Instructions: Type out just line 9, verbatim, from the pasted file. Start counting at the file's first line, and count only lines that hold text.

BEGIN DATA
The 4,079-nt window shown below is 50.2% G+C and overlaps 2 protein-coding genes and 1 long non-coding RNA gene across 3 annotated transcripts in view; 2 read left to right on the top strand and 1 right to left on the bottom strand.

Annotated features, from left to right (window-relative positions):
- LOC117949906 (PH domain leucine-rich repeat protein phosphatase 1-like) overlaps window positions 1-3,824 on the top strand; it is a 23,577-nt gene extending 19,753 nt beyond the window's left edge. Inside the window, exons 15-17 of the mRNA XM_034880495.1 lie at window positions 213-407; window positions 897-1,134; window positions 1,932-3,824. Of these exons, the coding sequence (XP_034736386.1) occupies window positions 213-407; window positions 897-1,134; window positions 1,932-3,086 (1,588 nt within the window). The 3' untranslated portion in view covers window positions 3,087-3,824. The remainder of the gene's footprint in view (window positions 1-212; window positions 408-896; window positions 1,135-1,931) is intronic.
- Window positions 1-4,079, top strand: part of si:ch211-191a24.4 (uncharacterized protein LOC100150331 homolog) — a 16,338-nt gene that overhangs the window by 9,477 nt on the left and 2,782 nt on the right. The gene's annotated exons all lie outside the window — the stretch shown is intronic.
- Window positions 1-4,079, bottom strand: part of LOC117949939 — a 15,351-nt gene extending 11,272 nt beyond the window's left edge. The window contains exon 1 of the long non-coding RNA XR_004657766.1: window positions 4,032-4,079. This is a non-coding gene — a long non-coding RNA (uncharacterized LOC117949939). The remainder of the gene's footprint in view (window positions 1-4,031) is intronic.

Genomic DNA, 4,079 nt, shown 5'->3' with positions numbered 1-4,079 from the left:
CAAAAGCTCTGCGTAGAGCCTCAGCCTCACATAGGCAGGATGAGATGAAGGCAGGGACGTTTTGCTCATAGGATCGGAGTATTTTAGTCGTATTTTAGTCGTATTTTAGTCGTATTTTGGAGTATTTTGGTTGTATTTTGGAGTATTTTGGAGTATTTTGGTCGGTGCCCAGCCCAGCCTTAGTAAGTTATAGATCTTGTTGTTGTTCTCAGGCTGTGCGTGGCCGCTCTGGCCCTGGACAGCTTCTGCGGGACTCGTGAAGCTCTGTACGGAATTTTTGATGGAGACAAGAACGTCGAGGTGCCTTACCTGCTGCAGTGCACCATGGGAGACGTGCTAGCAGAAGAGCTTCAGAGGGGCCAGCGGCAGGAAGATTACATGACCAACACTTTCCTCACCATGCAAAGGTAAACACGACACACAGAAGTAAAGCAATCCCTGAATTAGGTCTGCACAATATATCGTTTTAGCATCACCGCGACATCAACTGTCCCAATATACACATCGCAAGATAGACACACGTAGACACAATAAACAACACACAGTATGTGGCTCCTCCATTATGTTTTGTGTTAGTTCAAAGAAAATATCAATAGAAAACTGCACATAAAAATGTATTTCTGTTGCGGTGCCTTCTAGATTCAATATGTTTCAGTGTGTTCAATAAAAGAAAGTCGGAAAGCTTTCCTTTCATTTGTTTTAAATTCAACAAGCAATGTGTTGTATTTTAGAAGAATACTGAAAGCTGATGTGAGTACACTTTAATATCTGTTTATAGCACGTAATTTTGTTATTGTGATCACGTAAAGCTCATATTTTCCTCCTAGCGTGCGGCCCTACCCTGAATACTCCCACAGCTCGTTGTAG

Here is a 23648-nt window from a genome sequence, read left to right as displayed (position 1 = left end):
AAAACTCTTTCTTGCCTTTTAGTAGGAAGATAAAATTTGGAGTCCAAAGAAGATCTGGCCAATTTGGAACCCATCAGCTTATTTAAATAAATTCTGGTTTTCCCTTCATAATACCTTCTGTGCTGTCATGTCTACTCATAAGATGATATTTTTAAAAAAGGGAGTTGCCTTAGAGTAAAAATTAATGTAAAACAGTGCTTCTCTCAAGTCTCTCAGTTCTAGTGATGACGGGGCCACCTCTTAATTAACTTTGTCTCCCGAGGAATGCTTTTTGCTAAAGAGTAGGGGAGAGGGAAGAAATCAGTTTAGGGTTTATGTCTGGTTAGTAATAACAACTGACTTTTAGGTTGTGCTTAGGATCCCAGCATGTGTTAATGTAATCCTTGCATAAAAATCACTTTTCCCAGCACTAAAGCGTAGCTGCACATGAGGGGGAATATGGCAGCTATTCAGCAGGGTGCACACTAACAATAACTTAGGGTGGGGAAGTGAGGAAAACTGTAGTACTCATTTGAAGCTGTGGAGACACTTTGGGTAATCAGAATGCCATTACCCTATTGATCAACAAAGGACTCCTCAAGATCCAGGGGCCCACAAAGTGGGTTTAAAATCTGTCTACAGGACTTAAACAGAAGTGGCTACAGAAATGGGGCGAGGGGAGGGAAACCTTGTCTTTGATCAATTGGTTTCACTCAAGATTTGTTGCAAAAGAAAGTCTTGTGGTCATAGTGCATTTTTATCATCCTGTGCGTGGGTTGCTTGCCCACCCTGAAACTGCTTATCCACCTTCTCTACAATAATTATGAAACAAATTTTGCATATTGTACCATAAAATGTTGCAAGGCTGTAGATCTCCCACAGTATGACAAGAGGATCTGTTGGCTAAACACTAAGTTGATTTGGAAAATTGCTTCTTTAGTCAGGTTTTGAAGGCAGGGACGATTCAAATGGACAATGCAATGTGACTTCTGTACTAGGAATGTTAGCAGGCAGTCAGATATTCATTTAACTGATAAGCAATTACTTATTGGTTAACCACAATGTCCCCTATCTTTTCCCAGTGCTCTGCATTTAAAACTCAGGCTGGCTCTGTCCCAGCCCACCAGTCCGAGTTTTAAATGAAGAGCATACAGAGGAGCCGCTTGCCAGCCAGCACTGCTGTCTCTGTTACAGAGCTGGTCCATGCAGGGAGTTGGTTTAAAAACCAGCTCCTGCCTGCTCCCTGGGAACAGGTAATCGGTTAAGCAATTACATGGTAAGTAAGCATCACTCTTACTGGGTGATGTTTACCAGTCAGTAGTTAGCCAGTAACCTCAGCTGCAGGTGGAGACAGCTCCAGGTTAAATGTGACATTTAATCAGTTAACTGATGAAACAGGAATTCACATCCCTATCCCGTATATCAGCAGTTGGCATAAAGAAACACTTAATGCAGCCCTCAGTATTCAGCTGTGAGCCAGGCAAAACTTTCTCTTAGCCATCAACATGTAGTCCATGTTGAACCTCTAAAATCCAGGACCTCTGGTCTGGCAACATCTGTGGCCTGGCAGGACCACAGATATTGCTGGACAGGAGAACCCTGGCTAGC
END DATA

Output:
AAAACTCTTTCTTGCCTTTTAGTAGGAAGATAAAATTTGGAGTCCAAAGAAGATCTGGCCAATTTGGAACCCATCAGCTTATTTAAATAAATTCTGGTTTTCCCTTCATAATACCTTCTGTGCTGTCATGTCTACTCATAAGATGATATTTTTAAAAAAGGGAGTTGCCTTAGAGTAAAAATTAATGTAAAACAGTGCTTCTCTCAAGTCTCTCAGTTCTAGTGATGACGGGGCCACCTCTTAATTAACTTTGTCTCCCGAGGAATGCTTTTTGCTAAAGAGTAGGGGAGAGGGAAGAAATCAGTTTAGGGTTTATGTCTGGTTAGTAATAACAACTGACTTTTAGGTTGTGCTTAGGATCCCAGCATGTGTTAATGTAATCCTTGCATAAAAATCACTTTTCCCAGCACTAAAGCGTAGCTGCACATGAGGGGGAATATGGCAGCTATTCAGCAGGGTGCACACTAACAATAACTTAGGGTGGGGAAGTGAGGAAAACTGTAGTACTCATTTGAAGCTGTGGAGACACTTTGGGTAATCAGAATGCCATTACCCTATTGATCAACAAAGGACTCCTCAAGATCCAGGGGCCCACAAAGTGGGTTTAAAATCTGTCTACAGGACTTAAACAGAAGTGGCTACAGAAATGGGGCGAGGGGAGGGAAACCTTGTCTTTGATCAATTGGTTTCACTCAAGATTTGTTGCAAAAGAAAGTCTTGTGGTCATAGTGCATTTTTATCATCCTGTGCGTGGGTTGCTTGCCCACCCTGAAACTGCTTATCCACCTTCTCTACAATAATTATGAAACAAATTTTGCATATTGTACCATAAAATGTTGCAAGGCTGTAGATCTCCCACAGTATGACAAGAGGATCTGTTGGCTAAACACTAAGTTGATTTGGAAAATTGCTTCTTTAGTCAGGTTTTGAAGGCAGGGACGATTCAAATGGACAATGCAATGTGACTTCTGTACTAGGAATGTTAGCAGGCAGTCAGATATTCATTTAACTGATAAGCAATTACTTATTGGTTAACCACAATGTCCCCTATCTTTTCCCAGTGCTCTGCATTTAAAACTCAGGCTGGCTCTGTCCCAGCCCACCAGTCCGAGTTTTAAATGAAGAGCATACAGAGGAGCCGCTTGCCAGCCAGCACTGCTGTCTCTGTTACAGAGCTGGTCCATGCAGGGAGTTGGTTTAAAAACCAGCTCCTGCCTGCTCCCTGGGAACAGGTAATCGGTTAAGCAATTACATGGTAAGTAAGCATCACTCTTACTGGGTGATGTTTACCAGTCAGTAGTTAGCCAGTAACCTCAGCTGCAGGTGGAGACAGCTCCAGGTTAAATGTGACATTTAATCAGTTAACTGATGAAACAGGAATTCACATCCCTATCCCGTATATCAGCAGTTGGCATAAAGAAACACTTAATGCAGCCCTCAGTATTCAGCTGTGAGCCAGGCAAAACTTTCTCTTAGCCATCAACATGTAGTCCATGTTGAACCTCTAAAATCCAGGACCTCTGGTCTGGCAACATCTGTGGCCTGGCAGGACCACAGATATTGCTGGACAGGAGAACCCTGGCTAGC